Trip 37, part 2 – Exmouth

It’s good to be back in Exmouth and feels very familiar, despite it being nearly 10 years since we were last here.

We expected there to be more change, however, the town still feels the same, with many of the same shops still operating. It’s certainly busy though! We’re staying at the RAC caravan park in town and it’s been packed the whole time.

With no plans for our time here, we arrived on Thursday 16th June and had a couple of days to ourselves, before BJ, Rod, Paul and Tania join us on Saturday.

Our first day was spent reacquainting ourselves with the town, walking up from the caravan park. One nice change to the town is the addition of Froth, a microbrewery at the end of the mall. So after exploring the shops we then, somehow, found ourselves sitting at the bar, overlooking the mall with a cold pint in hand and some modern pub grub. Magic! We needed the liquid refreshments as the humidity was extreme, with heavily clouded skies and rain on the horizon. It didn’t start raining until about 8 pm that night and what started as a gentle pitter-patter, soon evolved into a steady torrent, with 69mm of rain falling overnight. Goldy our van stood up to the elements and we spent the night dry and safe inside.

Setup in Exmouth
Best soup ever!
Yep, never a truer word said
And the good stuff – liquid gold.
Jules with her breakfast options
Vlamingh Lighthouse

The guys weren’t due to arrive until late afternoon so we spent Saturday exploring the Charles Knife and Shothole Canyon drives. Taking plenty of pics at both. The road to Charles Knife takes you up onto the range and provides fantastic views east, back into the gulf. The whole cape is cloaked in verdant green grasses at present, contrasting nicely with the oranges of the ranges and turquoise of the ocean.

View along Charles Knife Canyon
View along Charles Knife Canyon
View along Charles Knife Canyon
View along Charles Knife Canyon
With 69mm of rain overnight, the top of the canyon was flooded in sections
View along Charles Knife Canyon
View along Charles Knife Canyon
View along Charles Knife Canyon

Whereas the road into Shothole follows the creek bed up towards the head of the canyon, with the overnight rain, much of the road was reclaimed by nature and was still running like a creek with a reasonable runoff flowing across the top and lots of creek crossings. We made it up to the end and out again with no issues, only challenged by one steep entry into a creek bed which we managed in low 4wd.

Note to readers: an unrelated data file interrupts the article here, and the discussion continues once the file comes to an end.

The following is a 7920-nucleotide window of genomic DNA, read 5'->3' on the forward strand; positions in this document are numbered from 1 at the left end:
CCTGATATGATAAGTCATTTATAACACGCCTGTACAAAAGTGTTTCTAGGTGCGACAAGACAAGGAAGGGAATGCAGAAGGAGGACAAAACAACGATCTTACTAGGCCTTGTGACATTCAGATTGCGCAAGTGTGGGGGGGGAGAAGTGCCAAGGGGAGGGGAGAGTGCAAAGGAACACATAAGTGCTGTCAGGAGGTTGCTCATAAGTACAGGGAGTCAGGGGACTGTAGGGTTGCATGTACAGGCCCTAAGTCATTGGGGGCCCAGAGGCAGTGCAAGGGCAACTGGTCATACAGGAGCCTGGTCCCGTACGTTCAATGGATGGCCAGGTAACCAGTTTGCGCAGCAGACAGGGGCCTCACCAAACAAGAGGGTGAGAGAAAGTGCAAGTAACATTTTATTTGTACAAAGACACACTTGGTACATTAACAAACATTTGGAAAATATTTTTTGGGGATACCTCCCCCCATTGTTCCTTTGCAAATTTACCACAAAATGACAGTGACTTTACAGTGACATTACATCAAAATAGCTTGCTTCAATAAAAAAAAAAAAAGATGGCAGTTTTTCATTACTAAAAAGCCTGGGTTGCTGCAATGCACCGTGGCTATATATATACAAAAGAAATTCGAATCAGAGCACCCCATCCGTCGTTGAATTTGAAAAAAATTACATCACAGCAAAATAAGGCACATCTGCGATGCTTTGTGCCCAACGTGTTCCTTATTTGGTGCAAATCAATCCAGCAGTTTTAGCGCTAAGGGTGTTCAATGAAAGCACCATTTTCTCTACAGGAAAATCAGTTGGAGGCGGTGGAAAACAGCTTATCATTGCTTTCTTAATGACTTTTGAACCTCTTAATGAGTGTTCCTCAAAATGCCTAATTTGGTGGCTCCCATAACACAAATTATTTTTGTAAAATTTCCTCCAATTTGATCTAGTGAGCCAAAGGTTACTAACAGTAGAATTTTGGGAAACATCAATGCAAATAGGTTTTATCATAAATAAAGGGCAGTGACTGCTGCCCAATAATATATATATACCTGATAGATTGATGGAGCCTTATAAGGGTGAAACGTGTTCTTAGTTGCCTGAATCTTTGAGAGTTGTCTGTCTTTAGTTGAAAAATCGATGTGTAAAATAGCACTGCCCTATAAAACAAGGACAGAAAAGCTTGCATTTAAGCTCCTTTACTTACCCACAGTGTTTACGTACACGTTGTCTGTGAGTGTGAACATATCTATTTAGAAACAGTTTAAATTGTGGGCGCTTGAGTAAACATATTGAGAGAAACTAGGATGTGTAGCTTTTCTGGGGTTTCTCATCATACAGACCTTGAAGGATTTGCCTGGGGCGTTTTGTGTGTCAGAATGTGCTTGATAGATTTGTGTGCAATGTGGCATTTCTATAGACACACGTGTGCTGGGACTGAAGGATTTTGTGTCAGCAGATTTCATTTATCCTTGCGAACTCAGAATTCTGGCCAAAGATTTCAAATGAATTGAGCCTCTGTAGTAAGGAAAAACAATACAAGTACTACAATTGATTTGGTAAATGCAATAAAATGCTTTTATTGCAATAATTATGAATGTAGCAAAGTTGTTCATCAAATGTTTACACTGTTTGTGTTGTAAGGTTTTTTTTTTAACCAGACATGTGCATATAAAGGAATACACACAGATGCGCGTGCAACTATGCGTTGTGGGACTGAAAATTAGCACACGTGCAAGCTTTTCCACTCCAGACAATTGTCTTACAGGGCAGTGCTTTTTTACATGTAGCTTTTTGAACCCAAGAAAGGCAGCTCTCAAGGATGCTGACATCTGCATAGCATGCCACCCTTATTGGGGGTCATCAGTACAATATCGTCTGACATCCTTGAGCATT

View along Shothole Canyon
View along Shothole Canyon
View along Shothole Canyon
Jules at the end of Shothole Canyon, looking back out to the entry
Gwavin after successfully navigating Shothole Canyon

After the troop had settled in and made welcome, we walked up to Whalebone Brewery, just a few hundred metres from the park, for more locally brewed beer and fantastic pizzas, accompanied by a one-man music show. All in all, a lovely evening and good to catch up with the crew again.

With P&T still finishing their setup on Sunday morning, we opted for a lazy day, culminating in a group drive around the cape and down to Tantabiddy, checking out many of the old beach access haunts we used to frequent. The strong offshore South Easterly, combined with a pumping swell meant the surf breaks were packed. These conditions also provided great views of rolling barrel waves with surf tails flying off behind them.

Pumping surfbreak
Rod inspecting the sea
Rod posing
Vlamingh Lighthouse
Vlamingh Lighthouse

The guys decided to check out the canyons and Learmonth Jetty on Monday morning, so Jules and I drove back into the Cape Range National Park where we completed the Mandu Mandu and Pilgamannu Gorge hikes. Both hikes were fantastic and not too challenging.

Whilst hiking we kept our eyes peeled for the rare Black Flanked Rock Wallabies that inhabit the rocky gorges, however, it wasn’t until we’d stopped to talk to another hiker, that we spotted our first. Hilariously, we’d asked her if she’d seen any wallabies on her hike, as she’d completed more of the walk than us, to which she replied ‘no’. It was then, as I was looking around that I spotted a pair of wallabies, less than 20metres away, just sunning themselves on the rocks.

Now that we had our eye in, we started spotting them regularly, and by the end of the day, we’d counted well over 50 wallabies!

Nankeen Kestrel at the star of our Mandu Mandu Gorge hike
The 1st wallaby, just chilling in the sun, about 20metres away from where we were discussing how we’d not seen any wallabies, with some fellow hikers.
Black-Flanked Rock-Wallaby
Black-Flanked Rock-Wallaby
I liked the crisp reflection of the leaves on the rock
Black-Flanked Rock-Wallaby
Black-Flanked Rock-Wallaby